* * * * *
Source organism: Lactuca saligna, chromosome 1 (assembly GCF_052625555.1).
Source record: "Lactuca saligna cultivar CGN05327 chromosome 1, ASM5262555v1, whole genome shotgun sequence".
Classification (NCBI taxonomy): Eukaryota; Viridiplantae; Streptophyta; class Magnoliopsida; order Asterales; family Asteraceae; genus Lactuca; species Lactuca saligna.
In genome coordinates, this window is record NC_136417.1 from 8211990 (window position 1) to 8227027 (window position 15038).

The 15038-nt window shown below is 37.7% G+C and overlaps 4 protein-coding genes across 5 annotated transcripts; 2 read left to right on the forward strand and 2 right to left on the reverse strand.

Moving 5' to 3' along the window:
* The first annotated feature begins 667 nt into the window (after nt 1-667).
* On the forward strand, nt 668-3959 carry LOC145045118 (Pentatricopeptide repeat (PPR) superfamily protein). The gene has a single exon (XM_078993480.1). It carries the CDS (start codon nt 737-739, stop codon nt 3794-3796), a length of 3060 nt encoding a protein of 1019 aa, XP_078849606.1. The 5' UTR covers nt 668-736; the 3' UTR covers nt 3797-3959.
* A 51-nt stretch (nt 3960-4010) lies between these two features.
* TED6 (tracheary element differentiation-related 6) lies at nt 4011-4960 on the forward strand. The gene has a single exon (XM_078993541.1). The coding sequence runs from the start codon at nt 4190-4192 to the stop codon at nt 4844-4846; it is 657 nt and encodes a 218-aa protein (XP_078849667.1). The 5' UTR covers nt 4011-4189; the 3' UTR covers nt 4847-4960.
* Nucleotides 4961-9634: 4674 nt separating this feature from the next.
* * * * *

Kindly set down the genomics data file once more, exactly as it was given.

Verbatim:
Source organism: Lactuca saligna, chromosome 1 (assembly GCF_052625555.1).
Source record: "Lactuca saligna cultivar CGN05327 chromosome 1, ASM5262555v1, whole genome shotgun sequence".
Classification (NCBI taxonomy): Eukaryota; Viridiplantae; Streptophyta; class Magnoliopsida; order Asterales; family Asteraceae; genus Lactuca; species Lactuca saligna.
In genome coordinates, this window is record NC_136417.1 from 8211990 (window position 1) to 8227027 (window position 15038).

The 15038-nt window shown below is 37.7% G+C and overlaps 4 protein-coding genes across 5 annotated transcripts; 2 read left to right on the forward strand and 2 right to left on the reverse strand.

Moving 5' to 3' along the window:
* The first annotated feature begins 667 nt into the window (after nt 1-667).
* On the forward strand, nt 668-3959 carry LOC145045118 (Pentatricopeptide repeat (PPR) superfamily protein). The gene has a single exon (XM_078993480.1). It carries the CDS (start codon nt 737-739, stop codon nt 3794-3796), a length of 3060 nt encoding a protein of 1019 aa, XP_078849606.1. The 5' UTR covers nt 668-736; the 3' UTR covers nt 3797-3959.
* A 51-nt stretch (nt 3960-4010) lies between these two features.
* TED6 (tracheary element differentiation-related 6) lies at nt 4011-4960 on the forward strand. The gene has a single exon (XM_078993541.1). The coding sequence runs from the start codon at nt 4190-4192 to the stop codon at nt 4844-4846; it is 657 nt and encodes a 218-aa protein (XP_078849667.1). The 5' UTR covers nt 4011-4189; the 3' UTR covers nt 4847-4960.
* Nucleotides 4961-9634: 4674 nt separating this feature from the next.